Secondly, the timelessness of both Rivendell and Lórien is referred to as a feature that the Hobbits are unfamiliar with, to the extent that they explicitly refer to it quite often.

For evidence, see Bilbo's words in Many Meetings:

Time doesn't seem to pass here: it just is. A remarkable place altogether.

And in the Ring Goes South:

'Oh, I don't know. I can't count days in Rivendell,' said Bilbo. 'But quite long, I should think.'

And from Lothlórien:

They followed him as he stepped lightly up the grass-clad slopes. Though he walked and breathed, and about him living leaves and flowers were stirred by the same cool wind as fanned his face, Frodo felt that he was in a timeless land that did not fade or change or fall into forgetfulness. When he had gone and passed again into the outer world, still Frodo the wanderer from the Shire would walk there, upon the grass among elanor and niphredil in fair Lothlórien.

And from The Great River:

'And perhaps that was the way of it,' said Frodo. 'In that land, maybe, we were in a time that has elsewhere long gone by. It was not, I think, until Silverlode bore us back to Anduin that we returned to the time that flows through mortal lands to the Great Sea. And I don't remember any moon, either new or old, in Caras Galadhon: only stars by night and sun by day.'

The fact that this sense of timelessness is discussed among the Hobbits as though it was something unfamiliar to them confirms that it's something that the Shire doesn't have.

Finally, and most specifically, Gandalf (in Many Meetings) refers to the power in the Shire as being different to that in Rivendell:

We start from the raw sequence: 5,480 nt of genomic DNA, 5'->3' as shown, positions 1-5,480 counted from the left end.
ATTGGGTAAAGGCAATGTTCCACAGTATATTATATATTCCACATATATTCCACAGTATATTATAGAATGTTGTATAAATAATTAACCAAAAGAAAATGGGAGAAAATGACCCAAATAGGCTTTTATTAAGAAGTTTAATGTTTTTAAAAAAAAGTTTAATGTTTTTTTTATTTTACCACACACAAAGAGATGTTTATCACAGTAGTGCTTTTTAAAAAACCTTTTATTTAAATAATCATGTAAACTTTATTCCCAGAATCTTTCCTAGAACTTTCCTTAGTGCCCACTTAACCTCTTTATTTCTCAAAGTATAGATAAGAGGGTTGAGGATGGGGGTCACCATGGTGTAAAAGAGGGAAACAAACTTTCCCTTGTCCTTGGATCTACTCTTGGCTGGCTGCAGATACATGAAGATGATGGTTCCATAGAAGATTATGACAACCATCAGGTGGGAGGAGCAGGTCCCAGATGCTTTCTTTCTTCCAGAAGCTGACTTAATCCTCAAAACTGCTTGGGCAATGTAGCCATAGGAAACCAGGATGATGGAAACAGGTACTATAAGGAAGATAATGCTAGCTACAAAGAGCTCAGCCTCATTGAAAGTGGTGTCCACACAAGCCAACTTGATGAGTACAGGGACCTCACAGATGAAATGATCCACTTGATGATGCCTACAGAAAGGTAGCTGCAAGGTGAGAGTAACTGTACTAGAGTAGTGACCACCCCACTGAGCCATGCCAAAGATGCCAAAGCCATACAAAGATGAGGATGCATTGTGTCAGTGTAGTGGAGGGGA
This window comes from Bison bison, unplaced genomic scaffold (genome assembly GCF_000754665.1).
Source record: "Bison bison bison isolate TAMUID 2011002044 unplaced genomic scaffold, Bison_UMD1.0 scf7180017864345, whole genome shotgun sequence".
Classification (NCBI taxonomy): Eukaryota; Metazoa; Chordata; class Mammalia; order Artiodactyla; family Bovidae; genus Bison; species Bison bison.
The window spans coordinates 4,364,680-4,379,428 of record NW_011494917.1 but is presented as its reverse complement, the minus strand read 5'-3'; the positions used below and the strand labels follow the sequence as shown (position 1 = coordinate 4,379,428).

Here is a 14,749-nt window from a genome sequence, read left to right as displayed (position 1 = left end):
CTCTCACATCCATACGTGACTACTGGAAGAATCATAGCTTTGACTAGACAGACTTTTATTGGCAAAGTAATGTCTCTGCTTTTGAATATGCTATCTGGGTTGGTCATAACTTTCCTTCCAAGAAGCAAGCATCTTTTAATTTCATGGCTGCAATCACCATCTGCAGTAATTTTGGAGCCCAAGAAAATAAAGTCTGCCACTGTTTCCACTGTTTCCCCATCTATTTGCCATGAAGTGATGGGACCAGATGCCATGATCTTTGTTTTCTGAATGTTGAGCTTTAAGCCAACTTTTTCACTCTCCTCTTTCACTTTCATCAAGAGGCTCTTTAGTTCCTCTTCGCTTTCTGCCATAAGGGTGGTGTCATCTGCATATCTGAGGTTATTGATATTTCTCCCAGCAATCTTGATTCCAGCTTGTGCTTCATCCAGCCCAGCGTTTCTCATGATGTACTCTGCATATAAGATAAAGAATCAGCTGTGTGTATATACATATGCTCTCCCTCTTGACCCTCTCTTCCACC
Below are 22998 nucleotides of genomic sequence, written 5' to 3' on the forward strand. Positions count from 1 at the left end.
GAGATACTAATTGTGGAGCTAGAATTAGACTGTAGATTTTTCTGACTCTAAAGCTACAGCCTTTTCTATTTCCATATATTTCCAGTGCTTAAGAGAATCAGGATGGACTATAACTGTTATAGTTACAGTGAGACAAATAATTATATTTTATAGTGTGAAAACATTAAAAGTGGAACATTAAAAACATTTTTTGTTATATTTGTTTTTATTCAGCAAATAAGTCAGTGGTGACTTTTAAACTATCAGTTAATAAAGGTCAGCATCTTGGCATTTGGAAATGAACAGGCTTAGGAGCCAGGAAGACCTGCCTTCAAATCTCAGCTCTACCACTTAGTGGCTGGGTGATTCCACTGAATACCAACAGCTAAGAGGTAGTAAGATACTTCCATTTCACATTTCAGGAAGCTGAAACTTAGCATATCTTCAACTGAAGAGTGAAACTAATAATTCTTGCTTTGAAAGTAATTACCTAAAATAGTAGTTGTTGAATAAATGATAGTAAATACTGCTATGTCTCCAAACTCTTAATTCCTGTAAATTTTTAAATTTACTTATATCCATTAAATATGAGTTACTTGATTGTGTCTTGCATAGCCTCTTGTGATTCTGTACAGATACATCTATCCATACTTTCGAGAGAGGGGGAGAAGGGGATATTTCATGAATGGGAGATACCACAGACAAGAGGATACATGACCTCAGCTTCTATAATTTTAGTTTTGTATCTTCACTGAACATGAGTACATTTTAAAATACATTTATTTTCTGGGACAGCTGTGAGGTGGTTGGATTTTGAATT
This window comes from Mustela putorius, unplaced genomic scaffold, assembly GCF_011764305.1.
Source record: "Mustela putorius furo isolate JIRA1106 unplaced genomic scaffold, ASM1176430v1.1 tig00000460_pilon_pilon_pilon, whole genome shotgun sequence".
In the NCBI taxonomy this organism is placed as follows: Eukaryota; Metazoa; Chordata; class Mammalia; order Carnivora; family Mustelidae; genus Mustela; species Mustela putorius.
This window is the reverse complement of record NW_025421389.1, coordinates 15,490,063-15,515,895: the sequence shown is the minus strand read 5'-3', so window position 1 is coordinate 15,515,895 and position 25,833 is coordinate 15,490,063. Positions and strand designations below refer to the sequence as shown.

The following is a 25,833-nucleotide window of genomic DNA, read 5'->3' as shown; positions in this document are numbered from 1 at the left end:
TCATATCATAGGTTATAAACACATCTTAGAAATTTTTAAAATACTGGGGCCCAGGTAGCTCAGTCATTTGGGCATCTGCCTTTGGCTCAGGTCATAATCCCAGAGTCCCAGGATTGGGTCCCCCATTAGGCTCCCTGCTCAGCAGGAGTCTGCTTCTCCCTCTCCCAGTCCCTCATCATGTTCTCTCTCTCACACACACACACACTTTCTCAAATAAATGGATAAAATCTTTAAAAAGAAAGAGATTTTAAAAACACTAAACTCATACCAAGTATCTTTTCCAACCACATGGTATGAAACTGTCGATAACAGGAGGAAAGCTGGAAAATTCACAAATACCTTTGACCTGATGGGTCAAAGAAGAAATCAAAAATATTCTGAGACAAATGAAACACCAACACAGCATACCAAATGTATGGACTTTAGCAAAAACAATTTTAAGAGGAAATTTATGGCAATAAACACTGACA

Indeed there is a power in Rivendell to withstand the might of Mordor, for a while: and elsewhere other powers still dwell. There is power, too, of another kind in the Shire.

In summary:

  • The protection of the Shire from the outside world is already adequately explained,
  • The "timelessness" of both Rivendell and Lórien is something that the Hobbits are explicitly unfamiliar with,
  • There is no evidence of a similar effect in the Shire,
  • And so there is no evidence of or need for Narya to explain anything about the Shire.
  • Correct me if I'm wrong, but isn't it also wrong that the protection was effective? Didn't Saruman take over the place for a while? It's been a long time since I read the books, though. – AlbeyAmakiir Jan 15 '15 at 6:16
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    @AlbeyAmakiir - he did but the Rangers were mostly fighting in Gondor at the time. – user8719 Jan 15 '15 at 10:00
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    This lets us hope that the Shire will not pass into the mists of time, like Rivendell and Lothlorien now will, with the One Ring being destroyed... ;-) – DevSolar Jan 15 '15 at 14:19
  • Hobbits had a dozen and a half Rings of Power of their own. Why else would all the doors be RING SHAPED. What else confused the Nazguls hunting for the Hobbits? – Oldcat Jan 17 '15 at 0:15
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    @Oldcat Yes, there is a missing line from the Ring's lore: "Eighteen for hobbit lords, hiding in burrows". Just like dwarvern rings made their wielders greedy, hobbit's rings turned them from pipe weed to stronger stuff. Ugly story, better forgotten. – Darth Hunterix Dec 7 '17 at 7:42